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Danbury schools eyeing $7.3 million budget increase

January 10, 2019

DANBURY — Public school leaders estimate they will need an additional $7.3 million in their next budget to cope with continued enrollment growth and to restore program cuts.

The extra money would push the budget to more than $139.5 million, if approved in full, or a nearly 5.6 percent increase over the district’s current budget, according to initial projections presented Wednesday night.

But the millions of additional dollars are designed simply to keep pace with the district’s 16 consecutive years of enrollment growth and the physical expansion of its campuses this year, including the 26-classroom freshman wing at Danbury High School and eight modular classrooms at Westside Middle School Academy.

“That’s 5.5 percent that could be way higher,” school board chairman Pat Johnston said. “This keeps us about status quo, barely, and basically gets us even with the huge growth we’ve seen. I mean, we built almost three-quarters of an entire school this year.”

The projected increase sets the stage for another debate this spring in which the district expects to receive additional funding from the City Council, which determines the district’s total budget, but not all of its requested increase.

It’s a ritual back-and-forth that has played out each year over the past decade — the district typically proposes a $5 million to $7 million increase to handle its growing student population, only to receive one-third or one-half of its request from Mayor Mark Boughton and the council.

The same thing happened last year when the district asked for a $7 million increase and instead received a $4 million bump.

Two years ago, the district asked for a $5.7 million increase and ultimately received an extra $2.2 million.

A final school district budget proposal is due to the mayor in mid-February just before Gov. Ned Lamont unveils his state budget, including any potential changes to state funding that flows to local districts, so Boughton said it was too early to say for sure how much the district might expect to receive.

“We always do the best we can, but it’s very difficult out there right now,” Boughton said. “The state revenue has declined dramatically and that’s putting tremendous pressure our local taxpayers. We have to balance that.”

The bulk of the district’s projected increase comes on the back of about $3.3 million in contractual raises for teachers, tutors, paraprofessionals and staff.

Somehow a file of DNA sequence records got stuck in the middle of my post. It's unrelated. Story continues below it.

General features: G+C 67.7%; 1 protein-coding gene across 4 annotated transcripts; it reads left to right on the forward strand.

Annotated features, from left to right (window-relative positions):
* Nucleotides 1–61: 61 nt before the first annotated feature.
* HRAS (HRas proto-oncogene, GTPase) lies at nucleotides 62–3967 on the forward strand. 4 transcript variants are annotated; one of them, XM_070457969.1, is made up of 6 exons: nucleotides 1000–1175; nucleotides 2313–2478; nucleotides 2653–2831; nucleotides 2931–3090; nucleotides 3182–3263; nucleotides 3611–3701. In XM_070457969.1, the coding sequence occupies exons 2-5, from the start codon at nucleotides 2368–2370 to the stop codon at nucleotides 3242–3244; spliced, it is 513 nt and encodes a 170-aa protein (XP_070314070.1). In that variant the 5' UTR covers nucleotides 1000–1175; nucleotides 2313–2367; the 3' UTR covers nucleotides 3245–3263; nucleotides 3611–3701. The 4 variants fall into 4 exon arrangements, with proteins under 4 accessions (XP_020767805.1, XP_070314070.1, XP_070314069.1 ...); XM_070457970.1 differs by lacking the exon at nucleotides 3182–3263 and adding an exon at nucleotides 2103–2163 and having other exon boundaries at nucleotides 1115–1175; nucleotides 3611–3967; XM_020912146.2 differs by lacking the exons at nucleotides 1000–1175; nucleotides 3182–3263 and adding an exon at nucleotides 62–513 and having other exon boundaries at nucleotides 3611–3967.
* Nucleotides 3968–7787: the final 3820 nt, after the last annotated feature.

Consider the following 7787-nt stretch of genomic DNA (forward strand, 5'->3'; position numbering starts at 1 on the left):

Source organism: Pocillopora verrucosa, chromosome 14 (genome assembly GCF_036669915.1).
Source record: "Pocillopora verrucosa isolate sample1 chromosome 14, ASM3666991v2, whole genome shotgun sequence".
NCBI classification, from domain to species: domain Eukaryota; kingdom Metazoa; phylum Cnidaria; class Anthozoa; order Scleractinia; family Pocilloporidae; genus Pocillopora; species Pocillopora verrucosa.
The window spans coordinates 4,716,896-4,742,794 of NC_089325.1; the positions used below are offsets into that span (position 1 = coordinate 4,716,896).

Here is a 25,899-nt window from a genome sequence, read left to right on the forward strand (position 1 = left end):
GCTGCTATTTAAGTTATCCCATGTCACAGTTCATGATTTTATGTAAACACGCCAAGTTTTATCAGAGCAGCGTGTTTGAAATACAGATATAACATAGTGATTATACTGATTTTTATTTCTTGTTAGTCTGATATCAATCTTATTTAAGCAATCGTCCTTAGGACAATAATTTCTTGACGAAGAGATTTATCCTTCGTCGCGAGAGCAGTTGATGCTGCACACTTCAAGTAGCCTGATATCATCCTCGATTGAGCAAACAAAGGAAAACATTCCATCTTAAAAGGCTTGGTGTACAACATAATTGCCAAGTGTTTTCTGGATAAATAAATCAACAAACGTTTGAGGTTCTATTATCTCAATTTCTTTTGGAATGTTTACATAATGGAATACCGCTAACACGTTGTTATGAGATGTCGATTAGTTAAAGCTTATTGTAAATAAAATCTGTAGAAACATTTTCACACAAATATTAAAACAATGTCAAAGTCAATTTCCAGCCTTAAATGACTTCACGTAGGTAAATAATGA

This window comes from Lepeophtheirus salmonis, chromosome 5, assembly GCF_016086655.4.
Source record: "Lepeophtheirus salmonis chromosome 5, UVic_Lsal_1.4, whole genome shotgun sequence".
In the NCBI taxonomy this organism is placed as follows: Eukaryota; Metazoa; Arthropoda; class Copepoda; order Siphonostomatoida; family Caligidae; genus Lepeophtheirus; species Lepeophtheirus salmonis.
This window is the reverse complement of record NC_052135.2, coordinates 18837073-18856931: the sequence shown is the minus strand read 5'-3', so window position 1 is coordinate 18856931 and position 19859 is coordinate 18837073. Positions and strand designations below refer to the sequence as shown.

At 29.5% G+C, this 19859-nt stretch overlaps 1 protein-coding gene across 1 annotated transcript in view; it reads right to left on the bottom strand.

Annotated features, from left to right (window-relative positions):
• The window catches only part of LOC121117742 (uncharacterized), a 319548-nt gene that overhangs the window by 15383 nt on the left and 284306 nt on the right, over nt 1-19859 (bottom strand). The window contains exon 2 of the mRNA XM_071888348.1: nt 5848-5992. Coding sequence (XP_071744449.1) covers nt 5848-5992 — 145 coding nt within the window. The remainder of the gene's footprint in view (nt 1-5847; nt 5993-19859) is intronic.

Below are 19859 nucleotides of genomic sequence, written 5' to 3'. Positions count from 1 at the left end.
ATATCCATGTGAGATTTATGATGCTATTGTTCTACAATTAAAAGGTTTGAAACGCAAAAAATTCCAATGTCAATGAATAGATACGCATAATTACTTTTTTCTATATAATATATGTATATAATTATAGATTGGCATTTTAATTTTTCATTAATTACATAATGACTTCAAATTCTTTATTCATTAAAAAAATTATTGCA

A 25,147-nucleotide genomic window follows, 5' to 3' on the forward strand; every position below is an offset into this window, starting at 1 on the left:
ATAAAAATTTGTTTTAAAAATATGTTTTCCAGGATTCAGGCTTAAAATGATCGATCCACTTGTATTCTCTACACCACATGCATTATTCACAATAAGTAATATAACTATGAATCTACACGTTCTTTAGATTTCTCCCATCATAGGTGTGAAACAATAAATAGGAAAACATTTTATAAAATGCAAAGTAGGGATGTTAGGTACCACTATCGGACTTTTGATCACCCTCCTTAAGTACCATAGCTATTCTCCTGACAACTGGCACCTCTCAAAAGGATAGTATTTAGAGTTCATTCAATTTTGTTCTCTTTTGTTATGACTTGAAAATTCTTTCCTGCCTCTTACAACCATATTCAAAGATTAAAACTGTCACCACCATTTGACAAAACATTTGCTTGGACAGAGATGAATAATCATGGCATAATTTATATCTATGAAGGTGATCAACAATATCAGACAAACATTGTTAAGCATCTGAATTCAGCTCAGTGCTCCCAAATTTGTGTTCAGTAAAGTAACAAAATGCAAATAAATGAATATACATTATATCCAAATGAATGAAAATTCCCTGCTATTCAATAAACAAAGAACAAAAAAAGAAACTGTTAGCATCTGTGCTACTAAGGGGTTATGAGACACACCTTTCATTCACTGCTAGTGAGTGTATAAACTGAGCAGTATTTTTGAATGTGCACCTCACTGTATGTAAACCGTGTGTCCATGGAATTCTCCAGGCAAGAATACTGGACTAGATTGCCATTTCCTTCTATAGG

Combined with $1.2 million in increases to district health insurance — a relatively small 4.8 percent increase over last year’s costs — and hikes to utilties, transportation and service rates, district staff estimate about $5 million in strictly baseline cost increases, finance director Joe Martino said.

Another $2 million would fund the addition of about two dozen staff members at every school level, including five new teachers for the expanded high school, an additional high school counselor, two bilingual teachers, three new special education teachers and reading and math coaches.

“It’s not a final, final number, but it’s close what it’s going to look like,” Martino said. “The biggest challenge I think folks have heard me complain about is, as we add (staff) at the beginning of the year, we have this compound effect that rolls over.”

A $500,000 boon should be headed to the district this year, though, under a new plan by Boughton and city staff to charge a so-called “student impact fee” to the group redeveloping the Matrix Corporate Center into a new mixed-use development, including hundreds of new apartments. The fee is designed to help defray the costs of any additional students that the new units could bring to an already overburdened district, Boughton and school leaders have agreed.

But as much as that might help absorb some of the increases, officials are still holding their breath for the upcoming state budget.

“This is a brand new budget going forward at the state, so we’ll see a two-year budget from them,” Martino said. “Big question marks on what that looks like.”

zach.murdock@hearstmediact.com

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